This week, two forms of non-attendance spotlighted the opposition’s challenge in forming alliances in the run-up to the Lok Sabha poll next year.
A day before Aam Aadmi Party convener and Delhi chief minister Arvind Kejriwal launched his party’s “oust Modi” campaign in Delhi, he had to he’d postponed a meeting of seven chief ministers – all non-Congress and non-Bharatiya Janata Party – scheduled to take place on March 18. Kejriwal might have pitched this “G8” meet as aimed at lessons on governance, but he would have liked for it to set the tone before the AAP sounded its Lok Sabha poll bugle a day later.
Meanwhile, the Trinamool Congress abstained from a meeting of opposition leaders, including the Congress, convened by Nationalist Congress Party chief Sharad Pawar to discuss issues arising out of the Election Commission’s plans to allow remote voting for migrant voters.
There’s a year to go for the Lok Sabha poll and there’s time for alliance-making to be in flux before it’s finalised. But as the idea of “run-up year” to the big battle has gained new currency over the last decade or so, thanks in part to media hype, political parties tend to adopt an advanced timeframe for battle-readiness, strategically as well as logistically.
In the absence of other clear markers of political or ideological affinity, anti-BJPism is obviously an ideological rallying point for possible opposition alliances. To an extent, this reminds one of the heyday of the Congress’s dominance in Indian politics, when anti-Congressism itself became an ideological meeting point for parties with very different ideological streams and regional heft. That’s how the Janata Party coalition of 1977, or even the National Front coalition of 1989, found its way to power – though both turned out to be short-lived stints.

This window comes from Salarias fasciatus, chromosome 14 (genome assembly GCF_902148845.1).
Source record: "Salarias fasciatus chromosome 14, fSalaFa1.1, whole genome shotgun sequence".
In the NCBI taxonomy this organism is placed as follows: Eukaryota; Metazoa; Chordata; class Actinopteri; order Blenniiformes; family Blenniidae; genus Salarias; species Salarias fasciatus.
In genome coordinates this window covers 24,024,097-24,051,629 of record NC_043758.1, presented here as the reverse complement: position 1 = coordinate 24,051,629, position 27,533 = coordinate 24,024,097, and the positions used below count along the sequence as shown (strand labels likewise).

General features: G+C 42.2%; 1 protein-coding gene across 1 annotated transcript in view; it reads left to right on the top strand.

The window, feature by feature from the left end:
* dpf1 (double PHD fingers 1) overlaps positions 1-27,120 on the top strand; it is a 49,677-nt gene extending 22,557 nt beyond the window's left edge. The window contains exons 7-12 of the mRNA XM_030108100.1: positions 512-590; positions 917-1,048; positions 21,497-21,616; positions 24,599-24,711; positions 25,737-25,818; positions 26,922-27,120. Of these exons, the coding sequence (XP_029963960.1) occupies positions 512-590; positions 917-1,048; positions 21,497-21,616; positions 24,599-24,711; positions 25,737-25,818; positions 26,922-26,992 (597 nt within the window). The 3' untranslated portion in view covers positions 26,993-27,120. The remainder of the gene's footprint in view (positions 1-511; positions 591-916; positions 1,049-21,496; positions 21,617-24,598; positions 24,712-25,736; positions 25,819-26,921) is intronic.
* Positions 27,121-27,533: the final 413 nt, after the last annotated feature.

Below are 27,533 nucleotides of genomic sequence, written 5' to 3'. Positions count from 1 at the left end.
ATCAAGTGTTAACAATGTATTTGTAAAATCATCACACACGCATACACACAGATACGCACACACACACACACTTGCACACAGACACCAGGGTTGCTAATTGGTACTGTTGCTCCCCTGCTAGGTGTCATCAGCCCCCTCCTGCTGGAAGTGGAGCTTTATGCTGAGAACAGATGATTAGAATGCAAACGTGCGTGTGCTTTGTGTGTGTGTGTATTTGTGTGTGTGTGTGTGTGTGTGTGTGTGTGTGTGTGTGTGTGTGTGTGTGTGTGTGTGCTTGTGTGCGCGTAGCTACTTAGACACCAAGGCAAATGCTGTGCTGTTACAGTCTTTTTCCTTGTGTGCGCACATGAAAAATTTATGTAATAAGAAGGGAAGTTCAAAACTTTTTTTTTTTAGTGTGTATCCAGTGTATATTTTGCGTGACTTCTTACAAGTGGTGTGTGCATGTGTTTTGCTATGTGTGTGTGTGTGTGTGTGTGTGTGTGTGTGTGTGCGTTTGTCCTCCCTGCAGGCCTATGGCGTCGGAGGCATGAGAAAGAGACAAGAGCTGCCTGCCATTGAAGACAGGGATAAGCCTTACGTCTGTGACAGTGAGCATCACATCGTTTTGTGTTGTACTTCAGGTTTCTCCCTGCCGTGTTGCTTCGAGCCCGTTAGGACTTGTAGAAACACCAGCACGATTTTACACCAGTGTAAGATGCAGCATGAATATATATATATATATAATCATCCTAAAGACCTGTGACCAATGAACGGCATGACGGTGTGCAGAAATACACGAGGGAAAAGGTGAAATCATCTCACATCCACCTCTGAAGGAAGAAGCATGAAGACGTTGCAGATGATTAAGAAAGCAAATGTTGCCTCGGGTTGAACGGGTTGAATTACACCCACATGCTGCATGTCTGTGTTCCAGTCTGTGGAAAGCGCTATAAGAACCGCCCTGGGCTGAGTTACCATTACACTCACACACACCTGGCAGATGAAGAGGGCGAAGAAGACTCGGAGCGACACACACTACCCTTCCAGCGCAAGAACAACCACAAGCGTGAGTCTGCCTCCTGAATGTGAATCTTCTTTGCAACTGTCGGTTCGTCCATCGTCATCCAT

The following decade, the prime phase of coalition politics of the 1990s meant that power politics at the centre was seen through the bipolarity of unstable alliances. Alliances formed the core of national politics, such as the NDA and the United Front. The tables had turned – the UF experiment of 1996 was imbued with anti-BJPism as much as the Janata Party experiment of 1977 was moulded by the appeal of anti-Congressism. By 2004, the UF morphed into the UPA, with the Congress in the driver’s seat. It’s now a significantly depleted force after two stints at the centre.
While anti-BJPism may nudge parties to converge, alliance-making diverges on the lines of the ambitions of party leaders vying for primacy in the national challenger space. Until now, this has meant that such efforts have been directed in different ways, two of which are more obvious at this stage.
The first set is more keen on giving the Congress a key role in the alliance. This, for instance, includes regional forces like the Janata Dal (United), led by Bihar chief minister Nitish Kumar. Last year, only a few weeks after breaking ties with the NDA, Nitish organised by Om Prakash’s Chautala’s Indian National Lok Dal. He expressed the need for the Congress to feature in a broader alliance.
In doing so, the Bihar CM batted for a need to build a “main front” instead of exploring the idea of forming a “third front” – the oft-talked about alliance of regional and smaller parties. It also indicated that he’s seeking bipolarity in the 2024 poll and the first step towards that is to persuade potential allies to look at the upcoming election in the same way.